Thursday, May 15, 2008

Ann Arbor Film Festival - Day 3 and 4

My third day was nearly as eventful as the prior two. The patriarch of my lodgings made his debut and he was an inquisitive and kind man with whom I shared a breakfast of omelets and apple pie. At least I think it was omelets. This day marked the last I would see of my dear Google friends whom I would miss terribly. As a substitute for their great company, I turned to the big white screen and a Guy Maddin picture titled Brand Upon the Brain, which I enjoyed despite it's cloudy narrative. His devotion to the aesthetic of the silent film is tantamount to worthy of a statue in a plaza somewhere. After that I wandered around until the Awards Programs began and I skipped in and out of those, rewatching some films for a second time like My Olympic Summer and watching others for the first time.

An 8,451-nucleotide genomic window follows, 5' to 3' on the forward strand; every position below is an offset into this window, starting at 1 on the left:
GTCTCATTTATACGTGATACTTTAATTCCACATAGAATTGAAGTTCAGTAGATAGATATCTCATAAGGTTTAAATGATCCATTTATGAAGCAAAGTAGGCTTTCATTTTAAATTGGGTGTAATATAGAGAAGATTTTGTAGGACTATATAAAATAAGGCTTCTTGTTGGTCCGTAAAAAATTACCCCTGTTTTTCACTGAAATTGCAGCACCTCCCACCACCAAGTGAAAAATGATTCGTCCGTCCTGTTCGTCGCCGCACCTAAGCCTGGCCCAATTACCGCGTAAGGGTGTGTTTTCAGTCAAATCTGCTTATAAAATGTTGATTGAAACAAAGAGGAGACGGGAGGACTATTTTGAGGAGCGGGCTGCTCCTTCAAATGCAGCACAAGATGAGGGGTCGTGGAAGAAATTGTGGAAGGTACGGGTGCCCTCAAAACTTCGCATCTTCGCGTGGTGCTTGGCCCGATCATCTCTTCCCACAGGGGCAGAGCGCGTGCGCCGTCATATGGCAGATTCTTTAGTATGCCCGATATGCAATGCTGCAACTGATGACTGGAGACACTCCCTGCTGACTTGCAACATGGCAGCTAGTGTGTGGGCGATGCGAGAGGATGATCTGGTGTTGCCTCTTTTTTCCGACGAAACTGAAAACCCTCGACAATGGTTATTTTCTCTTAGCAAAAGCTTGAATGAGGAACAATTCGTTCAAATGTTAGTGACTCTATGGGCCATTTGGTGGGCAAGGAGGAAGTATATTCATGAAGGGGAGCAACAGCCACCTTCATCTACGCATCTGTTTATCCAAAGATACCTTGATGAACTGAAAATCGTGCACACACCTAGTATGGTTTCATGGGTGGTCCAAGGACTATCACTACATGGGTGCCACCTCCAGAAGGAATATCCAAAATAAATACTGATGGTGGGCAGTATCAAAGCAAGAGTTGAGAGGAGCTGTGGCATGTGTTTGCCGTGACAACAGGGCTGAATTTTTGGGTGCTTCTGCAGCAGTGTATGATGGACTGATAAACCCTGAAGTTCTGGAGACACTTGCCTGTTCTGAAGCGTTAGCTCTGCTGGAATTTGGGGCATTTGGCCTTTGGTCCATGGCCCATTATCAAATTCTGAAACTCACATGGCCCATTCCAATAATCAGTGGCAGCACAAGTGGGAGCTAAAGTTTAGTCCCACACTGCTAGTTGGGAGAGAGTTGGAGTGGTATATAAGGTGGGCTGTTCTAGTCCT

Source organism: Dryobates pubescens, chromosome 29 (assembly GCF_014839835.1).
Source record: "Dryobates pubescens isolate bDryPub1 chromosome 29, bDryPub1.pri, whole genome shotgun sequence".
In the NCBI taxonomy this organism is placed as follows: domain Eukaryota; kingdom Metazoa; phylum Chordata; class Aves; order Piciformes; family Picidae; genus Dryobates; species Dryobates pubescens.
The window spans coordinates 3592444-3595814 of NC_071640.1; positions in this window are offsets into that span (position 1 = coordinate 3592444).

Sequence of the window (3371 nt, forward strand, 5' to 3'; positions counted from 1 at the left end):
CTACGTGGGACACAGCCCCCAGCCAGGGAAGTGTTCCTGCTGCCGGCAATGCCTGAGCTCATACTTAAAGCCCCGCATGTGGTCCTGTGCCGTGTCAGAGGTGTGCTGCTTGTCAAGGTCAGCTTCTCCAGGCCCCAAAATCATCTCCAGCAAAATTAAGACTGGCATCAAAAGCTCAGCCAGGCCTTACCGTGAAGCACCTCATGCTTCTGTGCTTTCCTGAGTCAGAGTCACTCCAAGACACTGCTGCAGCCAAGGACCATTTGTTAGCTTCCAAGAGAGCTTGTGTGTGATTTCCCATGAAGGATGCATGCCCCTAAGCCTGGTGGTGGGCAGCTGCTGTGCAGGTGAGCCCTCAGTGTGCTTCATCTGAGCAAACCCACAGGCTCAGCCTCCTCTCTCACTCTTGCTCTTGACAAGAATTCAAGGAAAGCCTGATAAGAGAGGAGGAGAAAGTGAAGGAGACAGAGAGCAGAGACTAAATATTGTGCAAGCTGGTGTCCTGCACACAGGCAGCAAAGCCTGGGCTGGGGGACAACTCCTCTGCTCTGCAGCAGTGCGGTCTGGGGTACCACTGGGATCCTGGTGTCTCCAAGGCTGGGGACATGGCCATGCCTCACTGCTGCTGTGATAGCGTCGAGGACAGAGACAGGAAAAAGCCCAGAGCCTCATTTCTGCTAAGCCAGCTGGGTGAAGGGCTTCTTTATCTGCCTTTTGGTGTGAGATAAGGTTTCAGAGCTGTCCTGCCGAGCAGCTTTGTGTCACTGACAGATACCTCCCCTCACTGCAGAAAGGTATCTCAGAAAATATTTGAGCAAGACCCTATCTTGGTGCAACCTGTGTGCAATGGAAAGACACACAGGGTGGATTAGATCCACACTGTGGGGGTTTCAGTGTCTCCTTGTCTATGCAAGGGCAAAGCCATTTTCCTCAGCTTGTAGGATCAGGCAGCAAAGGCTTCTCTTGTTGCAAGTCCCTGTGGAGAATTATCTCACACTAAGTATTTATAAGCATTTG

My return came on an early Monday morning and I joined Transpo Coordinator Rick for the drive to the Detroit airport, for which I was very grateful. En route, we stopped to pick up another filmmaker who was traveling out the same morning named Juan Camillo, who hailed from Colombia. He proved my theory that Colombians are some of the nicest people on this Earth. As we trekked the 45 minutes to greater Detroit where the planes dock, Rick gave us a unadulterated history of the Ann Arbor Film Festival. He is a board member and has been involved with the festival, along with his wife, for many years. He told us, once upon a time, that the Ann Arbor Film Festival would only accept submissions if they were on 16mm. Imagine John Lennon...you could only submit to the festival if your film was on 16mm. That is what I call dedication and it's a lost way of life. He related to us the struggle AAFF recently endured to stay alive despite politicians pulling their funding for reputed 'controversial' programming. Read about the heroics here. His conclusion to this story is as touching as the end of It's a Wonderful Life and it just goes to show that no man, or festival, is a failure who has friends. I didn't hear any bells in the car ride, but damn it I should have. So, Rick and his wife, since they have no children, have willed all of their assets to the Ann Arbor Film Festival. Enough said. With passion and dedication like that, it seems nearly impossible for a festival of this kind to disappear. I was so moved I nearly lost my composure riding in that SUV. Generosity is the currency of our age. Here! Here!